The ministerial statement on the NPPF from Greg Clark is on his website and all other NPPF materials can be found on the CLG website. The NPPF pdf doesn't take long to read! It will be 'interesting' to see how all this plays out in practice over the next few years. Perhaps it will not be as good or as bad as people think...

A final point of reminder here - the NPPF applies to England and not the whole of the UK. 

Thursday, 8 March 2012

The Olympic Park Legacy Corporation

The London Datastore recently published on their website the boundary file for the Mayoral Development Corporation in East London. There is quite a bit of background information on the GLA web pages, at this link, but of particular interest is the precise boundary of the Corporation. If you are a GIS user you can download the file and then map it, or, you can look at the map and letter signed by the Mayor of London himself. Alternatively, you can look at my map below and explore the area in Google maps...

By my calculations, this area is 1.88 square miles in size (1,202 acres / 486 hectares) and has a perimeter of 6.47 miles. So, it's quite a big area and bigger than the City of London. It includes parts of the London Boroughs of Waltham Forest, Hackney, Newham and Tower Hamlets and the area has been described (in October 2011) as 'London's single most important regeneration project for the next 25 years'

The name of the corporation is to be the London Legacy Development Corporation, as outlined in this letter. This is also an example of the Localism Act in action.

I found it quite interesting exploring this area, looking at what is included and (more interestingly) what is not. I hope you find it useful.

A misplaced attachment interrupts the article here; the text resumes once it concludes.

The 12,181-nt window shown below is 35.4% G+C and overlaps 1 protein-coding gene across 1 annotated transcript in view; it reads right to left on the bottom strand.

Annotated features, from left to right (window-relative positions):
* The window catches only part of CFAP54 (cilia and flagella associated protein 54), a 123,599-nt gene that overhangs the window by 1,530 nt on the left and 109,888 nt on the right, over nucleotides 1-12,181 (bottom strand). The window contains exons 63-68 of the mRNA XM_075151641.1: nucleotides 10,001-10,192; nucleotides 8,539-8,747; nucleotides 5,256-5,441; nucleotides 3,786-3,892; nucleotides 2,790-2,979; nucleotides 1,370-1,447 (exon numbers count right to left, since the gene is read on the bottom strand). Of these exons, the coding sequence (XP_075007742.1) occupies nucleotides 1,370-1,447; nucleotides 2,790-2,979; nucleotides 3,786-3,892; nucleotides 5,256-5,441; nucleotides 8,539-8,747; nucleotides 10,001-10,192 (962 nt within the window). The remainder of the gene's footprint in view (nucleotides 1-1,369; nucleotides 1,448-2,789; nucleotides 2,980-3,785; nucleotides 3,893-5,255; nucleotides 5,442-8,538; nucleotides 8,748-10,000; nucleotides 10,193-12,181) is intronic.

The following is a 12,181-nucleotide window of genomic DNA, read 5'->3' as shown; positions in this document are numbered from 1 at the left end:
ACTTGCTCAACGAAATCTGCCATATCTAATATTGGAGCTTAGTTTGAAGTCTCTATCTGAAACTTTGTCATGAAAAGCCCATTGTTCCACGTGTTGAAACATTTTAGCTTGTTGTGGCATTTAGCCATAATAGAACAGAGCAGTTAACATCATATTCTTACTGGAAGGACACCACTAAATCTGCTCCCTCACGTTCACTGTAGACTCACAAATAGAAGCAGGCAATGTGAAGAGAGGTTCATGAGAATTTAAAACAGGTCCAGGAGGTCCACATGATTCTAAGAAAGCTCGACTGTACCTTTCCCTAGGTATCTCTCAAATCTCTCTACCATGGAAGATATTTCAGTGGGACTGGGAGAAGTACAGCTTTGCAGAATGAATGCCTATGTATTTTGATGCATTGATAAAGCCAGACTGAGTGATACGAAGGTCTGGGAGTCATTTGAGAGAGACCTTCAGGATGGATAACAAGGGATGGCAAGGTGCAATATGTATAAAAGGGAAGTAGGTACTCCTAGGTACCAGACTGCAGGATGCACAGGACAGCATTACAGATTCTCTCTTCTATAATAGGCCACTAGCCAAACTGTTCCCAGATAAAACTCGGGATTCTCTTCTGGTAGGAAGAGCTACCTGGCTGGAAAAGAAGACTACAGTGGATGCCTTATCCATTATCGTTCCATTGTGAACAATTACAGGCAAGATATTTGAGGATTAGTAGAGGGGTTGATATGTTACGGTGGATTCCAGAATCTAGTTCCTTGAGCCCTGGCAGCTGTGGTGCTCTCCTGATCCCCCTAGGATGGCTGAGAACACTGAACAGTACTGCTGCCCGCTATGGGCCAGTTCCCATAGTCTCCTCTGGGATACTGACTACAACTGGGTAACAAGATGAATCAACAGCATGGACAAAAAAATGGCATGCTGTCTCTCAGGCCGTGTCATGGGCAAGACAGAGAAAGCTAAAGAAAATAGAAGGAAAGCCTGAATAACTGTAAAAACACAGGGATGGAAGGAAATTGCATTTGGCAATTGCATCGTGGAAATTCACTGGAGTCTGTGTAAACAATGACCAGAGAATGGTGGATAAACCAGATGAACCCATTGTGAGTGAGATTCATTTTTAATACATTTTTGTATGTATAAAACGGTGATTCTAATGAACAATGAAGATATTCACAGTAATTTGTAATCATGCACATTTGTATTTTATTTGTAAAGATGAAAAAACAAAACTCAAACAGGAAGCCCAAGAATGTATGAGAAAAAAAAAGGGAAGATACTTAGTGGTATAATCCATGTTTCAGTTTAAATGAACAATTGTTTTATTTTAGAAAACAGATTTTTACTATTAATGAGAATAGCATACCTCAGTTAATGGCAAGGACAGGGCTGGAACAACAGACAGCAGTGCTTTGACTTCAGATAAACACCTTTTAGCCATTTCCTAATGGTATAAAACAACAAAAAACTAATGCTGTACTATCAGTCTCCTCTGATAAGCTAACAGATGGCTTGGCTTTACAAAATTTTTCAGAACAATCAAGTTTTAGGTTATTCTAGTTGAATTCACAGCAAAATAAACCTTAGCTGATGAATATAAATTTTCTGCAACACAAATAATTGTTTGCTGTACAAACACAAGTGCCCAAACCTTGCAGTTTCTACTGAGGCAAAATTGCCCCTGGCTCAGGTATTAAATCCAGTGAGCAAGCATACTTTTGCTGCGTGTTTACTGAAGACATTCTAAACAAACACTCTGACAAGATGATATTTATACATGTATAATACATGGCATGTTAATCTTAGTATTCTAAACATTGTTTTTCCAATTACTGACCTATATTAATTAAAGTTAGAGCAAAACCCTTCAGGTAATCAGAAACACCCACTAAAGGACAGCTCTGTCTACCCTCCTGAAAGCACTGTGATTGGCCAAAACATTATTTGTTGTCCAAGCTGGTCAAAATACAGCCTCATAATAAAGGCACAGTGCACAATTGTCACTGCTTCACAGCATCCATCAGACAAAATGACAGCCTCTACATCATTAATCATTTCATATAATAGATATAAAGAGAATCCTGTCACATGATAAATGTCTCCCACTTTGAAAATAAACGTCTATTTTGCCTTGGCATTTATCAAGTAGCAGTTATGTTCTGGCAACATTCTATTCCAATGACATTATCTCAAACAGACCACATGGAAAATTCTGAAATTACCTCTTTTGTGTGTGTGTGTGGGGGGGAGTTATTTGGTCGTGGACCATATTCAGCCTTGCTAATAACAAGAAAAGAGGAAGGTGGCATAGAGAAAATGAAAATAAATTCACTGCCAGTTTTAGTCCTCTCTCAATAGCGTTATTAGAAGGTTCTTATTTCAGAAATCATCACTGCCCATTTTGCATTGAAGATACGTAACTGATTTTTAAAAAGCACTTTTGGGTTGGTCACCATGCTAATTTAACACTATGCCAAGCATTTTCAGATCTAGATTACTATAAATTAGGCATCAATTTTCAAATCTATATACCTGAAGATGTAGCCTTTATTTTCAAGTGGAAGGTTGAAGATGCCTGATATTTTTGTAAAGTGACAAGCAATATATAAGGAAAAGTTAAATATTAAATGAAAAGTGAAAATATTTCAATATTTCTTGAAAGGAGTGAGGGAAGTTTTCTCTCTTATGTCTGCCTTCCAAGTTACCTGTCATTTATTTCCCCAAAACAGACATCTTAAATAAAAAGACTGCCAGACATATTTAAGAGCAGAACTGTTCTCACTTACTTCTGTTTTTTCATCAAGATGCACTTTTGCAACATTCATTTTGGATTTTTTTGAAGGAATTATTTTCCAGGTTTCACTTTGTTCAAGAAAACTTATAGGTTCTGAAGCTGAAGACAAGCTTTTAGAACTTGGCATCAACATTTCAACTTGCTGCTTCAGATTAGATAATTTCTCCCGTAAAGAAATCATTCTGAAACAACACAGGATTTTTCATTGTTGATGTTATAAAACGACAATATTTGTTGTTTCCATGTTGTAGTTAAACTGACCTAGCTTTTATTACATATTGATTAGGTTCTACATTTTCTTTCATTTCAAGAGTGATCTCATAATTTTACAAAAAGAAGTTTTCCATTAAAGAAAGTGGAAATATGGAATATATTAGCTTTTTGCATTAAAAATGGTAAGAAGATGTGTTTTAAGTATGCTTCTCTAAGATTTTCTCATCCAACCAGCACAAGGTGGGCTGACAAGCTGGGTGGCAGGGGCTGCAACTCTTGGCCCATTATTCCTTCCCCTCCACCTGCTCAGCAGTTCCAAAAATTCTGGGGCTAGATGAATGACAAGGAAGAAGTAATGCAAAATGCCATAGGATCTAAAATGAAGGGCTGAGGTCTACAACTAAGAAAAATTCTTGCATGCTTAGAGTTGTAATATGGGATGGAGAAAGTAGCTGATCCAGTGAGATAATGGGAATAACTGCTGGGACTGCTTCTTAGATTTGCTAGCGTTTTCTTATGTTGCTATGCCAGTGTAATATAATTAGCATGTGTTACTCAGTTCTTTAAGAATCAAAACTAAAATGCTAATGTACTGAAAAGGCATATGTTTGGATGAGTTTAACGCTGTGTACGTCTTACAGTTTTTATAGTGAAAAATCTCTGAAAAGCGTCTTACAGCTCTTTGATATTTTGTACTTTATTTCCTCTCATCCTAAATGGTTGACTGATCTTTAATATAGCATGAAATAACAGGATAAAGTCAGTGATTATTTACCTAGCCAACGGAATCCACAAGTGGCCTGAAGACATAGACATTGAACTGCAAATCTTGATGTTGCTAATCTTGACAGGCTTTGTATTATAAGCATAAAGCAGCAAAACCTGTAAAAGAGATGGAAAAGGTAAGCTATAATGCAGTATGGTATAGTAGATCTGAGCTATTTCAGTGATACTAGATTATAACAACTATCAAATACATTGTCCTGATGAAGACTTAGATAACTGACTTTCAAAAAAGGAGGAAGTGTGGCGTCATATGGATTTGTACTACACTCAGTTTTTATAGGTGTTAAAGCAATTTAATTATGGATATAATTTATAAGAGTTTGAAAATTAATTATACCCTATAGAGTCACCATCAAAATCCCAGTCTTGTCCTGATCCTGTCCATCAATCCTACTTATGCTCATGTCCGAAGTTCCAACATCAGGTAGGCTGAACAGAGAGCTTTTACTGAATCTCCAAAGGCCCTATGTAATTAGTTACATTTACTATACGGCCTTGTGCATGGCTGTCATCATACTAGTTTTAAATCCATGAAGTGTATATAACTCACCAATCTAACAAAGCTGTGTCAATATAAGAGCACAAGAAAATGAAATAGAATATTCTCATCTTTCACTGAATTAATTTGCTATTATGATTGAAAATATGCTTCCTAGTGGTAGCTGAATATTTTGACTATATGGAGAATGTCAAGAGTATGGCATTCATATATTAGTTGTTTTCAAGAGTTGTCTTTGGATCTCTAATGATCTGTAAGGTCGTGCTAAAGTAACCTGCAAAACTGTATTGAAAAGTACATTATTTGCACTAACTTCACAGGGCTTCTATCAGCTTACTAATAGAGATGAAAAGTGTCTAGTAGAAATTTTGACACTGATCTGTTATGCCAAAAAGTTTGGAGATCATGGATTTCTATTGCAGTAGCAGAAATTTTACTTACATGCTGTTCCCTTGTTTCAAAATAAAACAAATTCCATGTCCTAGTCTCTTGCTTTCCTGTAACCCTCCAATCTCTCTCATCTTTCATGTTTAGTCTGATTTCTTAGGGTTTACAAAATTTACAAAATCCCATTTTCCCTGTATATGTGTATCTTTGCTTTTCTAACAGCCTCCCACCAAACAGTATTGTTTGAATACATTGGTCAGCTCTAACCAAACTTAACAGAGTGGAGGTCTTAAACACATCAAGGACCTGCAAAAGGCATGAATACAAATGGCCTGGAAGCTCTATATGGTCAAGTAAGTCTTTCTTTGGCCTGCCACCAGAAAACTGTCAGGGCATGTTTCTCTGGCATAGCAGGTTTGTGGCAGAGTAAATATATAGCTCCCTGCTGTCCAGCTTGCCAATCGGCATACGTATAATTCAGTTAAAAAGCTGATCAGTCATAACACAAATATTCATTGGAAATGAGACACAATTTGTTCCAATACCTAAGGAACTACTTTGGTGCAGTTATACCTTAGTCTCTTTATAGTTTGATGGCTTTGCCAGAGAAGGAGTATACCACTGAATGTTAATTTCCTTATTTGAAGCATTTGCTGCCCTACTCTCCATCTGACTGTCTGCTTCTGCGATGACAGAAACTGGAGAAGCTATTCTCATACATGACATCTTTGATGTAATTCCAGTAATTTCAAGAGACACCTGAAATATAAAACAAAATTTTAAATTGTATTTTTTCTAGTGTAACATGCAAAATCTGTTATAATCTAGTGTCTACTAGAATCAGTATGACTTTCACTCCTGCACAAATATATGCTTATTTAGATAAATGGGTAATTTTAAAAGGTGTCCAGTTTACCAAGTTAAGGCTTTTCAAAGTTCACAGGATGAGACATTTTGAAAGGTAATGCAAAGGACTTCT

Wednesday, 7 March 2012

Free House Price Data

In recent times it has been a little difficult to keep up with the increasing number and variety of datasets being released by central government in the UK. There are already around new 5,400 datasets out there but until this month the Land Registry's 'price paid' data remained closed. Unfortunately, what we'll be getting is not the entire back catalogue of price paid data, but only new data on a monthly basis. This is still a welcome development, but the release of new data only is a major drawback, as Owen Boswarva notes in this blog post.

I've used this data before and it's extremely useful and interesting (and it also allows you to find out how much your neighbours sold their house for, should you be so inclined!). Of course, you can do this already via websites like Zoopla but you can't get the entire datasets from these providers, which is only fair because they pay a lot of money for it (more than £50k). Perhaps the Land Registry will eventually release the entire dataset, going back to 1995 for England and Wales, but until then this remains a tantalising but ultimately frustrating development.

N.B. This data will, of course, be 'free' in the same way that all other datasets paid for by the taxpayer are 'free'!